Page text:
Ohio health officials tracking the mosquito-borne disease West Nile virus will now test all suspicious dead birds, except for raptors, instead of only testing crows and blue jays.
However, officials still plan to stop accepting dead birds for testing after the virus is confirmed in two birds from a county or other jurisdiction.
The public is asked to notify their local health department if they see a bird that appears to have been dead less than two days and is in relatively good shape. For example, a bird that appears to have died naturally, and not hit by a car or attacked by a cat, is a good candidate.
“Those with wings ripped off or look like they've been chewed on, those aren't the specimens we're looking for,” said Konni Sutfield, who oversees West Nile virus detection efforts for the Toledo-Lucas County health department.
State officials are testing more than just crows and blue jays because so far this year they've received few crows or blue jays.
Kristopher Weiss, an Ohio Department of Health spokesman, said it's likely there are fewer crows and blue jays around because the virus has reduced their populations.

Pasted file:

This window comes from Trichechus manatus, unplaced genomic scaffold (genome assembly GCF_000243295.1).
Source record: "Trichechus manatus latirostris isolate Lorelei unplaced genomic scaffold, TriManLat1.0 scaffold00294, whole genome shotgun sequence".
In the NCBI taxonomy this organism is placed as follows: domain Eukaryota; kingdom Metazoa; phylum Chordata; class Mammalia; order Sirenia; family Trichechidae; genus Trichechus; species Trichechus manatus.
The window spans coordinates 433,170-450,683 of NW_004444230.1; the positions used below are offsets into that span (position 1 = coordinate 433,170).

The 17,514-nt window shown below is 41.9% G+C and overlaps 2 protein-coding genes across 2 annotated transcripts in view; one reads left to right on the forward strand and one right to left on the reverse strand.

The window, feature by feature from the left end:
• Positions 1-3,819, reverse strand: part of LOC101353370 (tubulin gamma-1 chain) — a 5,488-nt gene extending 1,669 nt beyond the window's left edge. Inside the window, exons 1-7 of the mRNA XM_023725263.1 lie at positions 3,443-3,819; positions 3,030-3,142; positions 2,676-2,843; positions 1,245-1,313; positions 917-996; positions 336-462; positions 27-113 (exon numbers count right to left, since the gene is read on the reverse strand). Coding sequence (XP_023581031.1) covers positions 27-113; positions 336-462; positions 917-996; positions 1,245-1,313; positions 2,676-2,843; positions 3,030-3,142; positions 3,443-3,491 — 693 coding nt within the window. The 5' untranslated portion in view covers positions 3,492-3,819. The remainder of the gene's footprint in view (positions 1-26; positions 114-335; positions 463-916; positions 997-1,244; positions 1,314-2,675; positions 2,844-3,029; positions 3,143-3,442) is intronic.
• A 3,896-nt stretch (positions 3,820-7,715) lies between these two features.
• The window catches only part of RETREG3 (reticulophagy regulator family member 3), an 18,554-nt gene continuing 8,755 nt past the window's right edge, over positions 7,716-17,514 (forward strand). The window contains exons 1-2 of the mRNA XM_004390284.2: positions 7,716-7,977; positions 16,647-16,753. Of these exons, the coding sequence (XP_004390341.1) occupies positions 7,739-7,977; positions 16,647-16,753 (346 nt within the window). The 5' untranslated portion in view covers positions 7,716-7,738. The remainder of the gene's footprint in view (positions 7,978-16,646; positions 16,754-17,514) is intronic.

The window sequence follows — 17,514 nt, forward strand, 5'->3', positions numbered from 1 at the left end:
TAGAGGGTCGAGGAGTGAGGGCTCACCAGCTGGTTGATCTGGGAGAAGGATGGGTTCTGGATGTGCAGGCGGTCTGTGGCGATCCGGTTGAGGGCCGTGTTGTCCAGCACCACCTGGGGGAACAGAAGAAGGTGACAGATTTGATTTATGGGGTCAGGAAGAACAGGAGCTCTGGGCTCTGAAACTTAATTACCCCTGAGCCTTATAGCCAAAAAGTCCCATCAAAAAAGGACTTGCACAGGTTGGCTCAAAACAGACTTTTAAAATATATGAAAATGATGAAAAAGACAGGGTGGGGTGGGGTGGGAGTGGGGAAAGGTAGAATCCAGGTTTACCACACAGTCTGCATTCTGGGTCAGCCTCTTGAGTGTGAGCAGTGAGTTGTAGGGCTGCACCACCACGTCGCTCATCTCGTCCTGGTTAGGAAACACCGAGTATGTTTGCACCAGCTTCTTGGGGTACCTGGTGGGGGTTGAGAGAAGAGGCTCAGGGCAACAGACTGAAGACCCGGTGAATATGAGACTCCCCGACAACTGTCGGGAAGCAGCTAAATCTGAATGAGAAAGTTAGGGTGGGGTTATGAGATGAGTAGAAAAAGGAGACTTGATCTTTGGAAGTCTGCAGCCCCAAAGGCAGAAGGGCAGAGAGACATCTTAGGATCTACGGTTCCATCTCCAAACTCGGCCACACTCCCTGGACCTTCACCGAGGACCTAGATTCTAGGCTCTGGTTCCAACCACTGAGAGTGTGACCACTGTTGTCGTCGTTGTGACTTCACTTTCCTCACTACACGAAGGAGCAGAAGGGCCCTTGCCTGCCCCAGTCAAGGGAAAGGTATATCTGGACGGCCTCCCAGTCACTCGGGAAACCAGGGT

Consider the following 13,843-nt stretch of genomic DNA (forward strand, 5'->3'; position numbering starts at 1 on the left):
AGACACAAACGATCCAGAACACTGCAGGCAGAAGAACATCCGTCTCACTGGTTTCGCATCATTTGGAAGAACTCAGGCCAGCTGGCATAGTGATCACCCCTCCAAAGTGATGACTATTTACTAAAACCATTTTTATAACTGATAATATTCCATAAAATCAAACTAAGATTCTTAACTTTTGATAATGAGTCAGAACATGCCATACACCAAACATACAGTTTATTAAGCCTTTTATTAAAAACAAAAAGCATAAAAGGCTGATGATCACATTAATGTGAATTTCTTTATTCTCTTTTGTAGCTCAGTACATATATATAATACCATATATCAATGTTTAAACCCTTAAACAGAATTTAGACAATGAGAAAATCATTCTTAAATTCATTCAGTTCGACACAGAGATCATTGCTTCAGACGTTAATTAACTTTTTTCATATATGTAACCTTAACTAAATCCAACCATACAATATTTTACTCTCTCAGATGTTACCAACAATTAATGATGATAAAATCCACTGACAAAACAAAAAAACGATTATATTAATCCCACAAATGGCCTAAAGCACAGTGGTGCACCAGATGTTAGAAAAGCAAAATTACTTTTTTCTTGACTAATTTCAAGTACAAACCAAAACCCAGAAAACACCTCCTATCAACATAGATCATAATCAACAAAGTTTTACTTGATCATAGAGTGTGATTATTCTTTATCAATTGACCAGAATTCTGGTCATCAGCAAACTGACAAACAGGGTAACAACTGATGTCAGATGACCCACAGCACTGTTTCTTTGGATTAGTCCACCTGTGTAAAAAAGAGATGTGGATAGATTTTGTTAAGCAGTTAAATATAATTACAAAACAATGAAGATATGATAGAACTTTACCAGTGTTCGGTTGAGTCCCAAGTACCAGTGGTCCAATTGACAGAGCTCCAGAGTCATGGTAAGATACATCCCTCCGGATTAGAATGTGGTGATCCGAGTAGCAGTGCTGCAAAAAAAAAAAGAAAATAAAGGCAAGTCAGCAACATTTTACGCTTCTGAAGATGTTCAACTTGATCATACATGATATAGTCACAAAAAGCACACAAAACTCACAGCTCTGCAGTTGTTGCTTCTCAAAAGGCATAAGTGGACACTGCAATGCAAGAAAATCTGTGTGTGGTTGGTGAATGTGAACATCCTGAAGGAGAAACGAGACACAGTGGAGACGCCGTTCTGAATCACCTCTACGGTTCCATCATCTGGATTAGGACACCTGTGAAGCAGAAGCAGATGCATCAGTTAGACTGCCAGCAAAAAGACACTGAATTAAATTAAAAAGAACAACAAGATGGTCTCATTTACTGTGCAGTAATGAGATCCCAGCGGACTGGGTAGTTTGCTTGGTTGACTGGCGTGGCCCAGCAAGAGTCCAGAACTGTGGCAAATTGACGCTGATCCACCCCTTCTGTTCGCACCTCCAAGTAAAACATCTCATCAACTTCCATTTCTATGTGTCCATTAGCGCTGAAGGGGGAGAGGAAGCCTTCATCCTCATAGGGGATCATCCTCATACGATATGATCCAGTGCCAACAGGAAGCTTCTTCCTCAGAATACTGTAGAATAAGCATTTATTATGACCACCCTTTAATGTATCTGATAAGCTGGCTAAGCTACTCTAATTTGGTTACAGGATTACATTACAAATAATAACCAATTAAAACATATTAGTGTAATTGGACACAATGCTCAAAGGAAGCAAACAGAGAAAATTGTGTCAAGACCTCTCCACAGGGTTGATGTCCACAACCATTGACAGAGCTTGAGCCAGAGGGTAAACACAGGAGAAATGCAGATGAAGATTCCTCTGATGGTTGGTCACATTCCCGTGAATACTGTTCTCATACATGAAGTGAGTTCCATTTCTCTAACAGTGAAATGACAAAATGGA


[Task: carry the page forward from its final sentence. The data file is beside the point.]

The disease affects more than 130 different bird species, including robins, mourning doves, and swallows.
Testing dead birds to see if they're positive for the virus is used to help determine where the virus is active. So far this year, 160 birds have been tested in Ohio and five have tested positive for the virus, none in northwest Ohio. There have been only two human cases in the United States so far this year.
Last year, Ohio tested 5,152 birds, 1,002 of which were positive. Virus activity was widespread in Ohio and Michigan last year, with Ohio ranking third overall in the country in human cases (441 cases and 31 deaths), and Michigan ranking second (614 cases, 51 deaths).